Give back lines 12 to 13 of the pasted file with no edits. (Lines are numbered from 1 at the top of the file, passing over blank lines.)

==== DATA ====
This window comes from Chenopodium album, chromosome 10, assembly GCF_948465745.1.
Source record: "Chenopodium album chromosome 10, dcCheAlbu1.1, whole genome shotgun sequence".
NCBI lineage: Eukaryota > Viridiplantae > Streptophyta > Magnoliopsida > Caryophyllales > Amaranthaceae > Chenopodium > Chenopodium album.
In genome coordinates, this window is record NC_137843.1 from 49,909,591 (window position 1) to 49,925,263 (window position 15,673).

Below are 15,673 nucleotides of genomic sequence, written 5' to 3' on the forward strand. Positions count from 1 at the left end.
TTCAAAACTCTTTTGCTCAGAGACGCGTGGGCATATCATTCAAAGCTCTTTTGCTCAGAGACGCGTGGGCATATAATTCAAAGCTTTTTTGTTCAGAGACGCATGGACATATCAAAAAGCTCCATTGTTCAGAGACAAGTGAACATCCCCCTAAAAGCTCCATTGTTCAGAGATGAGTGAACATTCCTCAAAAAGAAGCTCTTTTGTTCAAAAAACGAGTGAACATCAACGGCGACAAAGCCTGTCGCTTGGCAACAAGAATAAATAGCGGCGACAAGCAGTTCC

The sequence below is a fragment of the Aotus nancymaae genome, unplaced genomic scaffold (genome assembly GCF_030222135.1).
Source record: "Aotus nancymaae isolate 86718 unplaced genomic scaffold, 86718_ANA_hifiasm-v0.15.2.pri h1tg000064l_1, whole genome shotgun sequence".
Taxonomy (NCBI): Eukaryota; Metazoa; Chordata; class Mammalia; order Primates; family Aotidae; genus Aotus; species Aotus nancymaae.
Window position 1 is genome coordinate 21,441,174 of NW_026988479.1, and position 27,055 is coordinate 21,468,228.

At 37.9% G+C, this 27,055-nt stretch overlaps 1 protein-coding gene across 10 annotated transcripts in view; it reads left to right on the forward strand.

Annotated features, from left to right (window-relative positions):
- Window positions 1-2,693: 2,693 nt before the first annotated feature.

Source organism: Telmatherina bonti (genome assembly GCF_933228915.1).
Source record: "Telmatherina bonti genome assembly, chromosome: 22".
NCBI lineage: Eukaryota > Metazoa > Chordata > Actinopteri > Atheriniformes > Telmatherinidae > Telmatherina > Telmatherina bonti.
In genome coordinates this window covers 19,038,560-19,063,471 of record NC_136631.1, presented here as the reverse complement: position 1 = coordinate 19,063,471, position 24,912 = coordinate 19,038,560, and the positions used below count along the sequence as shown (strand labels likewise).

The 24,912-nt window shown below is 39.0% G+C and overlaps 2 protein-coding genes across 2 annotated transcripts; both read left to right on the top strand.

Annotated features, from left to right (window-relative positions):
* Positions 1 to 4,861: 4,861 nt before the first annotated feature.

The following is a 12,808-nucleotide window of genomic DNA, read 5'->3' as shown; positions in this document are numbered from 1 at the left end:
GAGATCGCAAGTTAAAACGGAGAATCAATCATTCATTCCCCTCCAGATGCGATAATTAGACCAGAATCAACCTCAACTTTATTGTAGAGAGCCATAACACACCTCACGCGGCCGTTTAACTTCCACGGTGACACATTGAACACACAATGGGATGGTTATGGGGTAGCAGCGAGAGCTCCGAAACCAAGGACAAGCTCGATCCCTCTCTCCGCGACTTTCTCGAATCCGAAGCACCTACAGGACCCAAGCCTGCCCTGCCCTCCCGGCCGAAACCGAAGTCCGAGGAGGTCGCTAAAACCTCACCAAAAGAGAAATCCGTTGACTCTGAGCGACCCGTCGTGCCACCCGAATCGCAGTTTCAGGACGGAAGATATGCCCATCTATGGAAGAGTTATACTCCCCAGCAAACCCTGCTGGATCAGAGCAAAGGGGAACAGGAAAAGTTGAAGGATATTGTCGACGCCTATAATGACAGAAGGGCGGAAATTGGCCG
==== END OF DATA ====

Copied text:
Annotated features, from left to right (window-relative positions):
- Window positions 1-2,693: 2,693 nt before the first annotated feature.